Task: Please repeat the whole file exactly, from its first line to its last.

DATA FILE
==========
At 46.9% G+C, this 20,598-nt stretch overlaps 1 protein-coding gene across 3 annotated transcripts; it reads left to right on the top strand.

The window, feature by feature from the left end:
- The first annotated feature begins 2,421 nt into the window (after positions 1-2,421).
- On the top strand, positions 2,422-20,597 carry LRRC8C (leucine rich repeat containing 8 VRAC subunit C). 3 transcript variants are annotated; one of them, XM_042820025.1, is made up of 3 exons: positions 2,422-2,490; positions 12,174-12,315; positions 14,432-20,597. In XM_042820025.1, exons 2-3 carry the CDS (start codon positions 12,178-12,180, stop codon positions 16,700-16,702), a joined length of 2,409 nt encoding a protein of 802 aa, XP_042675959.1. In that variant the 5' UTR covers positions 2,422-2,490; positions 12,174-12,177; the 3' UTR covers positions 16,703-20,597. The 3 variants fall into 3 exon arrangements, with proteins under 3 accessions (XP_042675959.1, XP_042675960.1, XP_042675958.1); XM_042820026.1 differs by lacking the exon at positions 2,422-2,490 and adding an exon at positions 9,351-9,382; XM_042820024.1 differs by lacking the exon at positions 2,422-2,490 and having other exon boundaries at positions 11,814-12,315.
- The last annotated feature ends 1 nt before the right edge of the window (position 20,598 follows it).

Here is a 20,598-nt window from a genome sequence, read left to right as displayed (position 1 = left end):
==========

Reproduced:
At 46.9% G+C, this 20,598-nt stretch overlaps 1 protein-coding gene across 3 annotated transcripts; it reads left to right on the top strand.

The window, feature by feature from the left end:
- The first annotated feature begins 2,421 nt into the window (after positions 1-2,421).
- On the top strand, positions 2,422-20,597 carry LRRC8C (leucine rich repeat containing 8 VRAC subunit C). 3 transcript variants are annotated; one of them, XM_042820025.1, is made up of 3 exons: positions 2,422-2,490; positions 12,174-12,315; positions 14,432-20,597. In XM_042820025.1, exons 2-3 carry the CDS (start codon positions 12,178-12,180, stop codon positions 16,700-16,702), a joined length of 2,409 nt encoding a protein of 802 aa, XP_042675959.1. In that variant the 5' UTR covers positions 2,422-2,490; positions 12,174-12,177; the 3' UTR covers positions 16,703-20,597. The 3 variants fall into 3 exon arrangements, with proteins under 3 accessions (XP_042675959.1, XP_042675960.1, XP_042675958.1); XM_042820026.1 differs by lacking the exon at positions 2,422-2,490 and adding an exon at positions 9,351-9,382; XM_042820024.1 differs by lacking the exon at positions 2,422-2,490 and having other exon boundaries at positions 11,814-12,315.
- The last annotated feature ends 1 nt before the right edge of the window (position 20,598 follows it).

Here is a 20,598-nt window from a genome sequence, read left to right as displayed (position 1 = left end):